After we left DEPSA we went to the Foreign Language Immersion Cultural Studies (FLICS). FLICS is one of the best kept secrets in the Detroit Public Schools. In fact, it is probably the most important school in DPS because language immersion programs have grown for a number of reasons: competition in a global economy, a growing population of second language learners, and the successes of previous programs.

This school offers a rigorous core curriculum that includes total immersion in French, Spanish and Japanese languages as well comprehensive study of English language arts with Open Court Reading. Beginning in kindergarten, students receive instruction in the target language from native-speaking teachers and highly qualified instructors. An appreciation of ethnic and cultural diversity is stressed.

One of the key principles of immersion education is that linguistic and cultural knowledge is a resource—the more you know, the better off you are. Immersion education adds knowledge about a new language and culture while building on a child’s English language skills and knowledge of U.S. culture.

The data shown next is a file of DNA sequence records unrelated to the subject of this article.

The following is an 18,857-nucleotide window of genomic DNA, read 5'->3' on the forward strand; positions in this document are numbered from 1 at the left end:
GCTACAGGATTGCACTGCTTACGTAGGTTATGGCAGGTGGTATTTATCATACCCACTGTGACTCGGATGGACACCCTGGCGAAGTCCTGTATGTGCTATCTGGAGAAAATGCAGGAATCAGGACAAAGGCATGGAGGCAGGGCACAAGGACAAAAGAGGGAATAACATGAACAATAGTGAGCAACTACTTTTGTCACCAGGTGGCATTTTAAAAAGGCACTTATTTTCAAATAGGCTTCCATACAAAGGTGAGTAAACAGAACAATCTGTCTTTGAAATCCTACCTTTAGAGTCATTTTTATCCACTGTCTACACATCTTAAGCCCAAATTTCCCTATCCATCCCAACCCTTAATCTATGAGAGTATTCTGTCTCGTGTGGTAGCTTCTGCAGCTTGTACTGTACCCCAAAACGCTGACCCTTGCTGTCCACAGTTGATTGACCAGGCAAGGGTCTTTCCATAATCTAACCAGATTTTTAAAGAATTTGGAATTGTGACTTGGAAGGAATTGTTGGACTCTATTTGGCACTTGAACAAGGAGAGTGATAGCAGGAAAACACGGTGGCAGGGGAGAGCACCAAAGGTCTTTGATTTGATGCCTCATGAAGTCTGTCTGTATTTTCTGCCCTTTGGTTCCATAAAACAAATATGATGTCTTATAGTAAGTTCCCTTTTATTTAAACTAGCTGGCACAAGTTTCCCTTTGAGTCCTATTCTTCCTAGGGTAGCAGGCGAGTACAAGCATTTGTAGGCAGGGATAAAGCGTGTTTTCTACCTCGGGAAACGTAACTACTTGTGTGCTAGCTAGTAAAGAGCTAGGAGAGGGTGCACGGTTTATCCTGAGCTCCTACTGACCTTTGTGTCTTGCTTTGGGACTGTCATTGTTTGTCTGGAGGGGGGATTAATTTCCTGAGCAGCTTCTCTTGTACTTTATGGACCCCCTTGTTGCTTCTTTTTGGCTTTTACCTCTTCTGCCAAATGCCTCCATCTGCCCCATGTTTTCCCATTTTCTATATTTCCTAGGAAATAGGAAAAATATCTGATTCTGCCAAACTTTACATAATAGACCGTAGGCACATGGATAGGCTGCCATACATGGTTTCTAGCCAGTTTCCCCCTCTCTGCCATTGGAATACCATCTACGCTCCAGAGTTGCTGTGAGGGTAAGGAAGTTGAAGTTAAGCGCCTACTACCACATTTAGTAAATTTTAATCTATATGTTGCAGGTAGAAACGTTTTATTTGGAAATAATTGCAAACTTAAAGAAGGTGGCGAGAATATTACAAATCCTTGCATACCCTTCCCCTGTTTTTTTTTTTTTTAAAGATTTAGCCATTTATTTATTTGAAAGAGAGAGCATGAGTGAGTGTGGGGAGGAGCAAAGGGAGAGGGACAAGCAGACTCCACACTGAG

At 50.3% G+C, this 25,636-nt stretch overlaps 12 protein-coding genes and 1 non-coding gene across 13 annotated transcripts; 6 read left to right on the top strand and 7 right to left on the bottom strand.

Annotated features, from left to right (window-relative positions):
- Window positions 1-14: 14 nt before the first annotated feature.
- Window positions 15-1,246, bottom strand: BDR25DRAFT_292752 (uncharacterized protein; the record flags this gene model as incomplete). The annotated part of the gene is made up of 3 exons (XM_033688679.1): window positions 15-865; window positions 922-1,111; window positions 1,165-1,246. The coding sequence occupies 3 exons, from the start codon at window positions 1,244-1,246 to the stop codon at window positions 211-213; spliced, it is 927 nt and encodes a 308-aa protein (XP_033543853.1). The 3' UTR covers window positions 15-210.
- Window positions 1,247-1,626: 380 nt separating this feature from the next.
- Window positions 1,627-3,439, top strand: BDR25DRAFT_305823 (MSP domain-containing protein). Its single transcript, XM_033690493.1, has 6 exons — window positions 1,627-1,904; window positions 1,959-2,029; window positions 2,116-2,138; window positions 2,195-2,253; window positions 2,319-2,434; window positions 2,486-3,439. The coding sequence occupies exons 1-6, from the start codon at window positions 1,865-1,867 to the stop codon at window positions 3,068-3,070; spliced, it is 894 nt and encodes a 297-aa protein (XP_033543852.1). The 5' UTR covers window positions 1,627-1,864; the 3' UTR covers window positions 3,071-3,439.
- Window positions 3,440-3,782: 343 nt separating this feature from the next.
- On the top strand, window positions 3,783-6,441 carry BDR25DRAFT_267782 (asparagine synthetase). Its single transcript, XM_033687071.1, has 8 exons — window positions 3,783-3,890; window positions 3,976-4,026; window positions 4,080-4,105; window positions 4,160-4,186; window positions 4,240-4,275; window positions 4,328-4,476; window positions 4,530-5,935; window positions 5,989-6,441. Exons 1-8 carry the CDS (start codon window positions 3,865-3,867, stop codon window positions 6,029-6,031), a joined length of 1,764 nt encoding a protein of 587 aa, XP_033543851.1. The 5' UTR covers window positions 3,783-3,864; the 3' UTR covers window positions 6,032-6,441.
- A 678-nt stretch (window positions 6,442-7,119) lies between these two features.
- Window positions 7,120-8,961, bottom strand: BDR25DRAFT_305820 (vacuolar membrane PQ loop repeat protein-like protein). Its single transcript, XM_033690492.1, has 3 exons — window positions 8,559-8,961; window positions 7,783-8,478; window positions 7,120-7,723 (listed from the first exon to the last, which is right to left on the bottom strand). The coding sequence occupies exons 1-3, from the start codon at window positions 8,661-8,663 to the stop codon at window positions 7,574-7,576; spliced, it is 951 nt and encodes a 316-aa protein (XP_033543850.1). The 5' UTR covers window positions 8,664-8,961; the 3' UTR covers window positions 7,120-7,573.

Students from the French program have won first place in the National French Contest for two years in a row.

<span class=This teacher was teaching a Japanese language course at FLICS. How many black men do you see teaching Japanese on any given basis to children? Despite having no Japanese heritage, the students can rattle off the hiragana characters of the Japanese language. No one in the class was speaking English.

<span class=
This teacher was teaching Chinese to a group of children. Again, no English in the classroom. Keep this in mind. FLICS is located right here in Detroit at the old Renaissance High School (which moved next door). Some of these children can speak Chinese, Japanese, Spanish and French better than their suburban counterparts.

<span class=
More Chinese instructional learning going on at FLICS.

The challenge for Detroit Public Schools or charter schools is to develop at foreign immersion cultural high school at the high school level. As we move into a global society these types of schools will be needed.